PGCE vs NQT: Which one’s tougher?
I can finally exhale- it’s the Easter holidays.
Is what you told yourself when you heard the final bell and made a beeline to your local to exchange stories, to drown sorrows, with fellow trainee teachers.
No more 400 page lesson plans, you told yourself. No more hypercritical mentor constantly telling you how bad you’re doing, and no more tedious university sessions.
But then suddenly, as if by being poked in the spine with an icy finger, you remember that 5000 word essay: the one you haven’t started yet. The one that’s in on the first Tuesday back. You hang your head with demoralisation. Will it always be like this? Surely, the NQT year is easier than this?
In my experience, a narrow majority of teachers will say that their most difficult teaching year was . . . wait for it . . . their PGCE/training year. However, as there are a myriad of vacillating thoughts on the matter, the aim of this blog is to provide you with the main issues and popular opinions on these. Hopefully you will gain enough insight in order to make up your own mind . . . or not! Throughout the discussion that follows, ask yourself – Which challenge would I prefer to take on?
The number of PGCE students who unnecessarily struggle with the course, hate the course, or outright drop out of the course because of an abrupt-hypercritical-control-freak-bully of a mentor is high enough for us all to feel uncomfortable. On the plus side, this problem largely disappears when you are an NQT. You see, some teachers view trainees as a potential liability and can therefore get a bit controlling, particularly as they are still responsible for the achievement of the class. An NQT on the other hand, has their own classes, their own tenure, and so is not seen as someone who has the potential to step on teachers’ toes. Many who argue the NQT year as easier give this better treatment as a reason.
Assignments and folders
The assignments will be comfortably gone; slam-dunked through the hole they left in your soul. However, while it is nowhere near as onerous as the PGCE folder, many schools require NQTs to complete a pesky portfolio of evidence. And, this is in addition to all of the other bureaucratic tasks which teachers are forever lumbered with. So on the whole, while the paperwork is gone, it definitely isn’t left for dead. In spite of this, most people who argue that the NQT year is easier often cite the lack of assignments as the critical mass that determined their decision.
The holidays are yours
Continuing from the above, unless you end up at one of those toxic academies that holiday-revision-session the shit of you, this is a no brainer. You really can relax without worrying about the 5000 word essay. Again- this too forms part of the aforementioned critical mass.
A full timetable
The assignments and folders will be gone but they will replaced with the most tiring thing discovered by humanity: a full teaching timetable. Whilst assignments can be irritating, the good thing about them is that you can largely go about them at your own pace: whether it’s on a Sunday in your pyjamas or on a Wednesday in your uni library, it’s your call. This is a privilege that the workload of a full teaching timetable does not grant you and adjusting to this is going to be your greatest challenge. Your body and mind will take a beating during the day, then your mind will take a further beating in the evenings; often until very late as it is common for NQTs to plan their lessons in the same detail as in their PGCE year. You will experience the kind of fatigue which you have never known of; as an NQT I once fell asleep on the speaker at a night club in the last week of the Christmas term. (Yes, the speaker was blaring music and no, I had not had any alcohol whatsoever!) Teachers who argue that the NQT year is the more difficult one, often cite this as the sole reason. (My book extensively discusses how to maintain high energy levels as a teacher).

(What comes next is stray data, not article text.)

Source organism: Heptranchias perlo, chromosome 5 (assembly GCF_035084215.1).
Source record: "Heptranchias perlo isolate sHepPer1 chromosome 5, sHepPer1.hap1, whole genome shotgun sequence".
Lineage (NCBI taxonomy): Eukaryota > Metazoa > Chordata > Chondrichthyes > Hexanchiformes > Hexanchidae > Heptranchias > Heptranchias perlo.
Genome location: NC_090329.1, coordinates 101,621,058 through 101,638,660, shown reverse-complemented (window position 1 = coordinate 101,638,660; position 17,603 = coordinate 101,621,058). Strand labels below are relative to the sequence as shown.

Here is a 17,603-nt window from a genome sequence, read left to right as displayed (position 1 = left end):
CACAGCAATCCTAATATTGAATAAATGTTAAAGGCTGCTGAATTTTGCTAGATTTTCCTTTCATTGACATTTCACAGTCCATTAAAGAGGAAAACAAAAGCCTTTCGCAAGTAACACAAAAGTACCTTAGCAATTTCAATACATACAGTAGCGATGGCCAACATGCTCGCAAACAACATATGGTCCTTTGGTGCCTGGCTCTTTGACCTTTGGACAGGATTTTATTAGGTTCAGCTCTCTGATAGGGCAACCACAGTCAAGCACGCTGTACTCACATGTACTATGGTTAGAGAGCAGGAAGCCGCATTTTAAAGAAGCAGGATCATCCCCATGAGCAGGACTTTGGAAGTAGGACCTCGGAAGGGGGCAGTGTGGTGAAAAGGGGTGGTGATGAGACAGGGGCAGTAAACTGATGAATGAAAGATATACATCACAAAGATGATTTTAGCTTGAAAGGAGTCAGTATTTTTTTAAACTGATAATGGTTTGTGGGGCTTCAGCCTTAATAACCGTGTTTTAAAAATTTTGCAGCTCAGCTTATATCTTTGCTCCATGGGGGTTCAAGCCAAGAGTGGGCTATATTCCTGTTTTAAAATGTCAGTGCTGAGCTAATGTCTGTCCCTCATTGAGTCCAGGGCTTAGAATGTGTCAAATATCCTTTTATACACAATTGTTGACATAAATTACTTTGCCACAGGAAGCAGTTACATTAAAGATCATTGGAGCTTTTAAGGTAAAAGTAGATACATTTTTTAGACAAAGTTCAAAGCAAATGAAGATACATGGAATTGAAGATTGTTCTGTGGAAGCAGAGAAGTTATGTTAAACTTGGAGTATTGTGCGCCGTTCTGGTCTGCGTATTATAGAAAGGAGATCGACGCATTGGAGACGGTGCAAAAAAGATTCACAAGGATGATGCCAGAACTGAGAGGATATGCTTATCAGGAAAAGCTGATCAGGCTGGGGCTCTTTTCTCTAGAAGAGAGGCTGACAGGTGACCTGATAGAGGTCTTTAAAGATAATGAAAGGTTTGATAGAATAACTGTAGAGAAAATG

You’re on your own
As a trainee you are most likely protected from a lot. If we gave you the really difficult classes, made you attend progress panel meetings, or even shared one too many horror stories with you, you’d run a mile. And you’d be well within your rights to do so. Only an irretrievably stupid or extremely malicious boxing coach would put a novice in the ring with Anthony Joshua. Thing is, now you’re not a novice; you decided to teach, so teach you shall. And this may be difficult without the support which you could have come to depend on. In short, some teachers prefer the independence and so find the NQT easier, but others long for the support so find the PGCE easier: Apples and oranges.
Both the PGCE and NQT present their own unique set of challenges. You cannot know for certain which one will be easier for you but if you can anticipate the coming challenges, you can decide which ones you know you’d prefer, and which ones you will try and do something about before September. The better question, I think, is What are the new challenges and how will I overcome them? It reminds me of the movie Million Dollar Baby, when boxer Maggie, who during a hard fight complains to her coach Frankie, who replies: ‘Cause she’s a better fighter than you are, that’s why. She’s younger, she’s stronger, she’s more experienced. Now, what are you gonna do about it?’
What are you gonna do about it?
By Omar Akbar
For more advice and guidance check out The Unofficial Teacher’s Manual: What they don’t teach you at training college. Available on Amazon £6.75/£3.99